A statement released over the weekend by the Department for International Development (DfID) said an equal role for women in the economy is essential to sustained growth and will help lift millions out of poverty. Experts estimate that advancing economic equality globally could add $12 trillion (or 11 per cent) to the global Gross Domestic Product (GDP).
The amount will go towards the Affirmative Finance Action for Women in Africa (AFAWA) programme run by the African Development Bank.
The statement added that despite having the highest concentration of female entrepreneurs in the world, women in a number of African countries face greater barriers to starting their own businesses than their male peers. This is because women often find it harder to access further education, get business loans, sign contracts and own property based on their gender.
Increased funding through UK aid will incentivise African banks across the continent to lend to women by reducing the costs, while providing expert training to female entrepreneurs in essential skills to make their businesses a success.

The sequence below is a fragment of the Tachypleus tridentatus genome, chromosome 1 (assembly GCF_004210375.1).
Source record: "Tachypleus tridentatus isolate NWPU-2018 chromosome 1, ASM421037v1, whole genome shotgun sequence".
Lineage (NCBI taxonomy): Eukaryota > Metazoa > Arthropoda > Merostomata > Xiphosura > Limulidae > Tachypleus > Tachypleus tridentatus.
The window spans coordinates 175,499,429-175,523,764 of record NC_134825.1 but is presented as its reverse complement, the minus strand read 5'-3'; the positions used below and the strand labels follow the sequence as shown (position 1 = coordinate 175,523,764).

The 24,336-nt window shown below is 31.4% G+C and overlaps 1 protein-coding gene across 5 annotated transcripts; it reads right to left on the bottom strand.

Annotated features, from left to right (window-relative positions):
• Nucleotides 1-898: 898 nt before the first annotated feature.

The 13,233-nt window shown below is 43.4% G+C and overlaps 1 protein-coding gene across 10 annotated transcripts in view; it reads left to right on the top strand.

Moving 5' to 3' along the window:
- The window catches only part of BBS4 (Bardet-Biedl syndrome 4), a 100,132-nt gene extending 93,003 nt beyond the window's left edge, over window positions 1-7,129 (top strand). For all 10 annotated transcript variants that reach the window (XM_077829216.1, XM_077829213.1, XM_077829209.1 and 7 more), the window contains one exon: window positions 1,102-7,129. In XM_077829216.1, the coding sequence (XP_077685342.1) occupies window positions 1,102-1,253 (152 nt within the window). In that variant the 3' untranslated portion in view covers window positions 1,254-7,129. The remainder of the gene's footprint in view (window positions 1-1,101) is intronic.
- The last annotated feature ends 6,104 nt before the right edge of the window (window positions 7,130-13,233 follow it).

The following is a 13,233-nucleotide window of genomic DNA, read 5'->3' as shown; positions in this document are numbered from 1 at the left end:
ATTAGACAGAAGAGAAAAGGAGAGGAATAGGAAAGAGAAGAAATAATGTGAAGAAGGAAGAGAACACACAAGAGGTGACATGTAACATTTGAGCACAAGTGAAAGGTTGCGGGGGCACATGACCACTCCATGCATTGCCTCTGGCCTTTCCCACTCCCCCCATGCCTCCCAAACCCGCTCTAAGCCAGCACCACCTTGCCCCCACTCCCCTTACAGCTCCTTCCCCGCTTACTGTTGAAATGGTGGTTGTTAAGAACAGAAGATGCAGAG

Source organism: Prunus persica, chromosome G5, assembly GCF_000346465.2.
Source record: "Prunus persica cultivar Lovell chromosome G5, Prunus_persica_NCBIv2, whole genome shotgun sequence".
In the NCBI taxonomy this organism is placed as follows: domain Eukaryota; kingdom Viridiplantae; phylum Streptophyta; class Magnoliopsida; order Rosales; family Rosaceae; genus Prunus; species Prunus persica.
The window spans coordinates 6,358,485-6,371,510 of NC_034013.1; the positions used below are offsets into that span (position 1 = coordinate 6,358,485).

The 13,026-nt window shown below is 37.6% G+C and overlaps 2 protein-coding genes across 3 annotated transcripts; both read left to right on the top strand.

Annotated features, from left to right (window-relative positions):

Research shows that women typically reinvest up to 90 per cent of their income in the education, health and nutrition of their family and community, compared to 40 per cent for men. This means that investing in female-led businesses can transform societies as well as women’s lives.
By leveraging the economic potential of tens of thousands of women, the UK aid will:
Provide up to 10,000 budding female entrepreneurs with essential training and mentoring to help them better manage their businesses, including marketing, financial and business planning.
Start partnerships with up to 30 banks across Africa, helping to bring down the cost and incentivise lending to thousands of women.
Transform women’s job opportunities and boost African economies to help countries become our trading partners and build their future beyond aid.
International Development Secretary Alok Sharma said: ‘Every woman deserves the same opportunities as her male peers to start and build a business. But this is not just about equal opportunities. By breaking down barriers and unleashing the potential of women across Africa, UK aid is supporting the private sector to thrive, helping nations across the continent to increase economic growth and shape their own future beyond aid.
‘By investing in the economic empowerment of African women, we are investing in ending poverty, and in developing Britain’s trading partners of the future.’
The UK aims to be the biggest G7 investor in Africa by 2022. The announcement builds on the UK’s existing partnerships with African nations to create mutual trade and investment opportunities, ahead of the UK-Africa Investment Summit which is due to take place in London next year.